Goldman Sachs' commitment to a new headquarters is another positive development for the Downtown market.

Conversion of numerous office properties in both Midtown and Downtown Manhattan to residential use has removed a considerable amount of lower-quality inventory from the market and has helped drive down vacancy rates.

In Midtown alone, some 5m square feet of obsolete office space has been demolished or converted to apartments in the past ten years. With demand for condominiums leveling off, conversions also are on the decline and so are unlikely to play a role going forward in keeping market conditions taut. However, the office market should remain relatively tight even in a more moderate employment climate because very little new supply is under construction.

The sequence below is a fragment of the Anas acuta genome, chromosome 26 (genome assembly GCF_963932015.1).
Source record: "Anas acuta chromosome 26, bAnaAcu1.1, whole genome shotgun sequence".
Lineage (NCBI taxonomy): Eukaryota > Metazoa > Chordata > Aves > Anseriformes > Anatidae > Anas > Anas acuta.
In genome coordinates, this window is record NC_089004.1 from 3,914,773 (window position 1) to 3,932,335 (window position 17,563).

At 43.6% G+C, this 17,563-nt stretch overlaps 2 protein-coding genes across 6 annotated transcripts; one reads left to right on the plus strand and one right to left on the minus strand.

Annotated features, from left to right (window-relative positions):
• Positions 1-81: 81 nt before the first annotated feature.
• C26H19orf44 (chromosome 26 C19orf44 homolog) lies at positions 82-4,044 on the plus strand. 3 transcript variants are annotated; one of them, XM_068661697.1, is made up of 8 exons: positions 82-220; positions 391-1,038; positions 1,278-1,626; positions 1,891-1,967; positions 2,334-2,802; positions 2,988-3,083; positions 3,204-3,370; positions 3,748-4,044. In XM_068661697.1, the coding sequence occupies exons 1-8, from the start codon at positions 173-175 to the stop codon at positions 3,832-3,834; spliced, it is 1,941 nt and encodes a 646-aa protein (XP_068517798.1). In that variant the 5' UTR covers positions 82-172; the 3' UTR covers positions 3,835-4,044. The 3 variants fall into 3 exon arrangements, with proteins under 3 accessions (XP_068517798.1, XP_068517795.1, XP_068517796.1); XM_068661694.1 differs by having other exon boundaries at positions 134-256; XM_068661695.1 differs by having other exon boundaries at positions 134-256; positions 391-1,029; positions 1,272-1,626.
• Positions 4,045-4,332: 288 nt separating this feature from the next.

Because office development in New York City is such a lengthy process from approvals to completion, deliveries are predictable several years in advance.

Based on the current pipeline, it is safe to assume that total office inventory will not return to the pre-9/11 level until 2010 at the earliest. The amount of new office space that will be completed by the end of 2008 amounts to a mere 1% addition to inventory, and more than half of that space is already spoken for by tenants. Farther out on the timeline, more new office buildings inevitably will rise in Lower Manhattan and on the Far West Side, where massive mixed use developments have been proposed for the Hudson Yards and the High Line.

For the next few years, however, Manhattan landlords should continue to have the upper hand with tenants even if the local economy loses some momentum.

Anne Hoagland is vice president and senior research analyst at the Real Estate Investment Group of JP Morgan Asset Management in New York City.